Needs of the IDPs

The IDPs here need educational help, support of teachers, school supplies, school books, with boards and markers, clothes for students, and volunteers to raise the local standard of education. They also need help for better sanitation, better homes to live in, more medicine and agricultural help. Although the IDPs do get a ration of rice, salt, oil and washing soap from Kachin churches, NGOs and Chinese Christians, since it is hard to make thing grow up here food is also a desperate need.

Personal Prayer Requests

My personal prayer requests are:  “The people here feel hopeless and some have drifted in their faith. They feel abandoned and some do not want to follow God. I need prayer for them to be close to God. I need the right words and the power of God to inspire, strengthen and renew the people’s faith. There are 155 families here and 671 people total. Please pray for us. Thank you for the gifts you have given for the the new church here.  The IDPS lost their old church when the Burma army attack them and they all had to flee their village.  We are thankful and you help us build this church. We were not able to finish the church and then your funds arrived. This helps us finish the church building. I thank all you for your help in such a difficult time. We are on high mountain in this IDP site and it is cold, with heavy rain, hail and high winds. In the winter it snows. The new church is a good building, shelter and place to worship. We have also had earthquake here and so we built this church on a deep foundation. It has already survived an earthquake. This church helps us to worship God, keep dry and stay warm.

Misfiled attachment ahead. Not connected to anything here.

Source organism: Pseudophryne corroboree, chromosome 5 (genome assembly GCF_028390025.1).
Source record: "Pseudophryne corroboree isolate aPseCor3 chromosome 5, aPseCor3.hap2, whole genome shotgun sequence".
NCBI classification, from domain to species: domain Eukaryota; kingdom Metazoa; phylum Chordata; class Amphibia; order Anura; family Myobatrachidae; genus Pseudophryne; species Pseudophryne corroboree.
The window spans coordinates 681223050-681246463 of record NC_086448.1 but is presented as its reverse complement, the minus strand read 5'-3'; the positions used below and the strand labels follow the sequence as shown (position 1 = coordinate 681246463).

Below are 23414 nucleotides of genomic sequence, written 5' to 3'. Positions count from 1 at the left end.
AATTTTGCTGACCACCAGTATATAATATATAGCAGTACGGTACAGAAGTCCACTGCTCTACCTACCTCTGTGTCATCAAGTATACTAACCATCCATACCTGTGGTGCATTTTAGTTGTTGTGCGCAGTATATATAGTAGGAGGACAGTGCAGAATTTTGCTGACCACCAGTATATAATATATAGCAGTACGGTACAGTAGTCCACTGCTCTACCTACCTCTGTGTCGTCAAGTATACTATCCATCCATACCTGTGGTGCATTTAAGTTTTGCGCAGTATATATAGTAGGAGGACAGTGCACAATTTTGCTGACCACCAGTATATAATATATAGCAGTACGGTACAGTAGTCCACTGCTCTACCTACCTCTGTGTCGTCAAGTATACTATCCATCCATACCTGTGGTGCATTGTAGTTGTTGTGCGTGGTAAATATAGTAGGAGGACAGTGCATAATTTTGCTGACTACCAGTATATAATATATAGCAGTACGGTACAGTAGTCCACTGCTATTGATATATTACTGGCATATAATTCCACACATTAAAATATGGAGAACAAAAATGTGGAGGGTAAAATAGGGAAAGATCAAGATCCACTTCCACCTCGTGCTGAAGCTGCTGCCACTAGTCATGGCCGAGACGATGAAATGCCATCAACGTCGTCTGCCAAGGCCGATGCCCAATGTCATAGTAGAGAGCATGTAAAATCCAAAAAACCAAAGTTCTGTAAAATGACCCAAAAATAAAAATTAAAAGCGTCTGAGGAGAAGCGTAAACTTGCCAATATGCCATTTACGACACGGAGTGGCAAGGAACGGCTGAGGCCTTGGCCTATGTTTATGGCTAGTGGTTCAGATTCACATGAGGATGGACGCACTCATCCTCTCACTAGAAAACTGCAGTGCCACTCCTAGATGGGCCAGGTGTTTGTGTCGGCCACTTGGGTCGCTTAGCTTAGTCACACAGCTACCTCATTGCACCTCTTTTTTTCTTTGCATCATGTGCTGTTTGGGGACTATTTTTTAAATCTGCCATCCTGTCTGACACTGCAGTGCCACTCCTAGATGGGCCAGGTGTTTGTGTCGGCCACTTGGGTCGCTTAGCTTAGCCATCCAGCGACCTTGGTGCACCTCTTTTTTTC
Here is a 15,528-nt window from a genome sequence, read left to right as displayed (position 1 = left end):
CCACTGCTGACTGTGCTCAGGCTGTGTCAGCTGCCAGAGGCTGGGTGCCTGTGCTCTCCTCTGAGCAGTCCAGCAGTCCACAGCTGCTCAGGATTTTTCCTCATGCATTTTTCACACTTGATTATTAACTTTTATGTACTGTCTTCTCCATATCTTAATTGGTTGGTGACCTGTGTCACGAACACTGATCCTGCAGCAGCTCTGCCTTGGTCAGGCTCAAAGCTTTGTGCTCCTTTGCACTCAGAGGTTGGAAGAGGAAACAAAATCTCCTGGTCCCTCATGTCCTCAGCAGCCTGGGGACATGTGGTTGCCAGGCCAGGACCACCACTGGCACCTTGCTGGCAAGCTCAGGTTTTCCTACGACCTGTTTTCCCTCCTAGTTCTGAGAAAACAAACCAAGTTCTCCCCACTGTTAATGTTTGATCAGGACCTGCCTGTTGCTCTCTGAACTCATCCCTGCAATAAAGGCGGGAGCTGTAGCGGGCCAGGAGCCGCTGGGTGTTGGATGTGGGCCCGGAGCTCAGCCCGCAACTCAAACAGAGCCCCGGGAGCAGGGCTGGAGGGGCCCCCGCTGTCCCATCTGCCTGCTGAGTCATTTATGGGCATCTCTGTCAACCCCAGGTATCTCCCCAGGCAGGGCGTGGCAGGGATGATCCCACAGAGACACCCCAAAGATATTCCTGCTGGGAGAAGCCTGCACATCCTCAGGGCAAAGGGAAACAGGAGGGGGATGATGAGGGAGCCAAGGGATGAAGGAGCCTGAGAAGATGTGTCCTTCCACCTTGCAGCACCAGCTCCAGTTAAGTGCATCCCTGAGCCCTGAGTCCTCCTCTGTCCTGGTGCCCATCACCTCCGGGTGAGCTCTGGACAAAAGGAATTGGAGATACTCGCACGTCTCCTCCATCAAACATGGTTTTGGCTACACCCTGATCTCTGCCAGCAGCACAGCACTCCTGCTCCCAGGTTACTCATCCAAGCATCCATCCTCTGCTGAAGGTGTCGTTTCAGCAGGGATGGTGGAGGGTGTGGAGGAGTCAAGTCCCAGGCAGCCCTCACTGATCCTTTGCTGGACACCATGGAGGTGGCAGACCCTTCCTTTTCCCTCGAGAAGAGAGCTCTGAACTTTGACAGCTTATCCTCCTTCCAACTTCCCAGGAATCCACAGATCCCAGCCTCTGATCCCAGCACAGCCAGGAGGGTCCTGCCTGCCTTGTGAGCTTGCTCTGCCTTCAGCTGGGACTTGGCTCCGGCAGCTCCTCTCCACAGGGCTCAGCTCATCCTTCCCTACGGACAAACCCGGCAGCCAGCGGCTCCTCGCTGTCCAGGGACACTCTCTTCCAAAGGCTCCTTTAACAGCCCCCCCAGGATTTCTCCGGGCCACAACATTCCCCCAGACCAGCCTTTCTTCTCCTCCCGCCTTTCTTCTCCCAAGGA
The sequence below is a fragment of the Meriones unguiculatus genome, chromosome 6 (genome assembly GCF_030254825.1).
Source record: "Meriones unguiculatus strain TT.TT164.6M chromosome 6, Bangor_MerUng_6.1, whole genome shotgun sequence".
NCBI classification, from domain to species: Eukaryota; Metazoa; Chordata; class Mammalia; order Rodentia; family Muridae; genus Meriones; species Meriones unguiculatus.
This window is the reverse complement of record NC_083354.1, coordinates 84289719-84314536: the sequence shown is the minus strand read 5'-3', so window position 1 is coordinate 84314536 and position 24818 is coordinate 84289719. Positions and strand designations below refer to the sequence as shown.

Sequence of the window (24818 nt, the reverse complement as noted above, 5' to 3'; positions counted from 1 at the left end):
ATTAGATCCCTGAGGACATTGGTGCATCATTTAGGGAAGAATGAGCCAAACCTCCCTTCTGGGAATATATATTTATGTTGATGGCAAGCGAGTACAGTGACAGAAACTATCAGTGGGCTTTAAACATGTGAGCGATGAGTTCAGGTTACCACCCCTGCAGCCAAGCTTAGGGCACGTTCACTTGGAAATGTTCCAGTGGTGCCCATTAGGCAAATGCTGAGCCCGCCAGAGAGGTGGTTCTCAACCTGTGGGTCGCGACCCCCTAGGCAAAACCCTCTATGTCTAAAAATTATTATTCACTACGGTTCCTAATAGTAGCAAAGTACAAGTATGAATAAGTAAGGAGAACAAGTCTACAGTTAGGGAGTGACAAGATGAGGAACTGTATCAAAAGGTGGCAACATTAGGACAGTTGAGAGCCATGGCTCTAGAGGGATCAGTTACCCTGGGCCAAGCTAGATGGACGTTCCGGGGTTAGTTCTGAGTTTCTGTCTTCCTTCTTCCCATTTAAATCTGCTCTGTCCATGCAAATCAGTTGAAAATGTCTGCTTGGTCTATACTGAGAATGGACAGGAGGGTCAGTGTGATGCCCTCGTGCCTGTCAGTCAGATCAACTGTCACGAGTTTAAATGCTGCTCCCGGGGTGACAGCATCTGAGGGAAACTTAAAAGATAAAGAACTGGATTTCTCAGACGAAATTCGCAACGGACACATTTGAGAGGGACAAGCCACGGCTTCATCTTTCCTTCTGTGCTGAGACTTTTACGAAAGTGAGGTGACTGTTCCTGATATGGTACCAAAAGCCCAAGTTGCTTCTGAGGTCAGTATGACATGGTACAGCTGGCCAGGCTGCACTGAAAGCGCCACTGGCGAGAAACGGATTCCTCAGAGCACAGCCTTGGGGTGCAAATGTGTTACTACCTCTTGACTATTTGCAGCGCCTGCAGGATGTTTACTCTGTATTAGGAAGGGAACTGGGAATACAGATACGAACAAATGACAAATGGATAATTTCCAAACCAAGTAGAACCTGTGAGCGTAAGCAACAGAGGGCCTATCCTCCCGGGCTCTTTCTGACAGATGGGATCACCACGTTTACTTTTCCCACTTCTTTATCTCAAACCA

We thank you. We thank God. We ask for God’s blessing on all the donors. You have come here to help us and even from far away you come, people of different races and languages. Thank you for helping us. It is because of God that you came here.

We are one in God, thank you.”

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This post is in: ASEAN, Children and Youth, Crimes Against Humanity, Displacement, Ethnic Nationalities, Health, Law, Military Regime, Women